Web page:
Bad things invariably happen when politicians start messing around with education. Two realities tend to dominate the discussion: money (or the lack of it), and whether to cut education in the arts. Witness the legislature of my state of North Carolina as it wrestles with HB 13. The bill passed in the House in February, and it stalled in the Senate as legislators ponder what to do with it.
First, state legislators lowered maximum class sizes from 24 students to between 19 and 21 for kindergarten through third grade, a rule that takes effect in this coming school year. But this puts arts and physical education programs at risk. The class-size mandate takes away school leaders’ flexibility to fund these important programs. Smaller class size requires hiring more teachers, which costs money. Lots of it.
Why is it that when politicians need to find money for education, the first place they turn is music, drama, dance and visual art? Grownups know that these very disciplines make a community great, and that starts with children in school. Evidence abounds to demonstrate the benefits of arts education at an early age.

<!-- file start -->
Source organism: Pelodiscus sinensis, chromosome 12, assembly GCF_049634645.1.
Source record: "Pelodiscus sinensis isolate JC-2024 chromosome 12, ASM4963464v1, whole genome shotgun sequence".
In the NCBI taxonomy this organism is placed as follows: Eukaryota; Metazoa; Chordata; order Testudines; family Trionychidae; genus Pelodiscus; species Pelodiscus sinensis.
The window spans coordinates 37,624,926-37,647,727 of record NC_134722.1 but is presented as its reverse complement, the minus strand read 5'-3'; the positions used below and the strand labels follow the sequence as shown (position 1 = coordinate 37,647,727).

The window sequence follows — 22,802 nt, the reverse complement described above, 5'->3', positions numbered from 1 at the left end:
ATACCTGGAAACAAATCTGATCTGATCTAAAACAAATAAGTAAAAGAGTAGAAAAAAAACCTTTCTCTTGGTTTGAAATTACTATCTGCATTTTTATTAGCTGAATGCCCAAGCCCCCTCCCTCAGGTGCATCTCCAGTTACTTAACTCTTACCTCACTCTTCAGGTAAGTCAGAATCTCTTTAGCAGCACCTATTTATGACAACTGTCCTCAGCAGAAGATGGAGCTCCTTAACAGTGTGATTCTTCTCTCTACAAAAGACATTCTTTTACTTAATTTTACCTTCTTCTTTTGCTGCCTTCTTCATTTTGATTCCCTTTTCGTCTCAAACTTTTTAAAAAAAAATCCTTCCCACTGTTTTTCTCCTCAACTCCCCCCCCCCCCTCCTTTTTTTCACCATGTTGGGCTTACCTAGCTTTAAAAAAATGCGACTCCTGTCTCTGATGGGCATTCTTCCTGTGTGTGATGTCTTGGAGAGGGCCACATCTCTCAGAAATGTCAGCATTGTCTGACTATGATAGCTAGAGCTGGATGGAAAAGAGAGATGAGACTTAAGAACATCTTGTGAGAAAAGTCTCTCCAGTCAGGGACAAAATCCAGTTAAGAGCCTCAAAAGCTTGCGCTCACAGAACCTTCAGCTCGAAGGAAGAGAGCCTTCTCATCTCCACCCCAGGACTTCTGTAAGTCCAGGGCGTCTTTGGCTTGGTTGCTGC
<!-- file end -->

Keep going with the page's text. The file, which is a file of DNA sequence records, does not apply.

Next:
Educating a child in the arts encourages creativity in self-expression, obviously. It strengthens math and science skills and academic performance generally. It improves critical thinking skills. What could be more important? It builds confidence. Motor skills improve. It encourages self-discipline, perseverance and mental focus. It enriches social skills as students learn, rehearse and perform together. It develops personal responsibility. We in a civilized society place a high value on these. Legislators should wake up and see this.
Everyone wins when arts are taught in the schools. All of us lose when politicians take that away.